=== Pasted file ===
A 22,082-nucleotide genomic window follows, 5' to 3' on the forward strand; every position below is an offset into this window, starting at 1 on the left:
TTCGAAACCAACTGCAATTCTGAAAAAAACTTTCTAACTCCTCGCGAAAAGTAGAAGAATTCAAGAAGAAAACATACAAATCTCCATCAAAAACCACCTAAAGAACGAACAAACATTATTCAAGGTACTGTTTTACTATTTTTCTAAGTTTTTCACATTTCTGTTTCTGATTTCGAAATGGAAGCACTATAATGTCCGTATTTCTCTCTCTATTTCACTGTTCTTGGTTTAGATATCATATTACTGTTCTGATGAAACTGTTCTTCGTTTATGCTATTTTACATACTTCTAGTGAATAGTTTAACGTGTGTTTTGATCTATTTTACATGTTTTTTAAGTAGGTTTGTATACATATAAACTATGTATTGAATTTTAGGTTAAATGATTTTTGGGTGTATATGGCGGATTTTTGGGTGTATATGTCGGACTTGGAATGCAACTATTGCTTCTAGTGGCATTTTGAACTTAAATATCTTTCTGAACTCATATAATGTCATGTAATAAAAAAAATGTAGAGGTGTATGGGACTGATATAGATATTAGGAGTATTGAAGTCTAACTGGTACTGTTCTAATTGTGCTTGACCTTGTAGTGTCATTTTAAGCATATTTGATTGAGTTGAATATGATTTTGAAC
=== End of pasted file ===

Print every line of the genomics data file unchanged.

A 22,082-nucleotide genomic window follows, 5' to 3' on the forward strand; every position below is an offset into this window, starting at 1 on the left:
TTCGAAACCAACTGCAATTCTGAAAAAAACTTTCTAACTCCTCGCGAAAAGTAGAAGAATTCAAGAAGAAAACATACAAATCTCCATCAAAAACCACCTAAAGAACGAACAAACATTATTCAAGGTACTGTTTTACTATTTTTCTAAGTTTTTCACATTTCTGTTTCTGATTTCGAAATGGAAGCACTATAATGTCCGTATTTCTCTCTCTATTTCACTGTTCTTGGTTTAGATATCATATTACTGTTCTGATGAAACTGTTCTTCGTTTATGCTATTTTACATACTTCTAGTGAATAGTTTAACGTGTGTTTTGATCTATTTTACATGTTTTTTAAGTAGGTTTGTATACATATAAACTATGTATTGAATTTTAGGTTAAATGATTTTTGGGTGTATATGGCGGATTTTTGGGTGTATATGTCGGACTTGGAATGCAACTATTGCTTCTAGTGGCATTTTGAACTTAAATATCTTTCTGAACTCATATAATGTCATGTAATAAAAAAAATGTAGAGGTGTATGGGACTGATATAGATATTAGGAGTATTGAAGTCTAACTGGTACTGTTCTAATTGTGCTTGACCTTGTAGTGTCATTTTAAGCATATTTGATTGAGTTGAATATGATTTTGAAC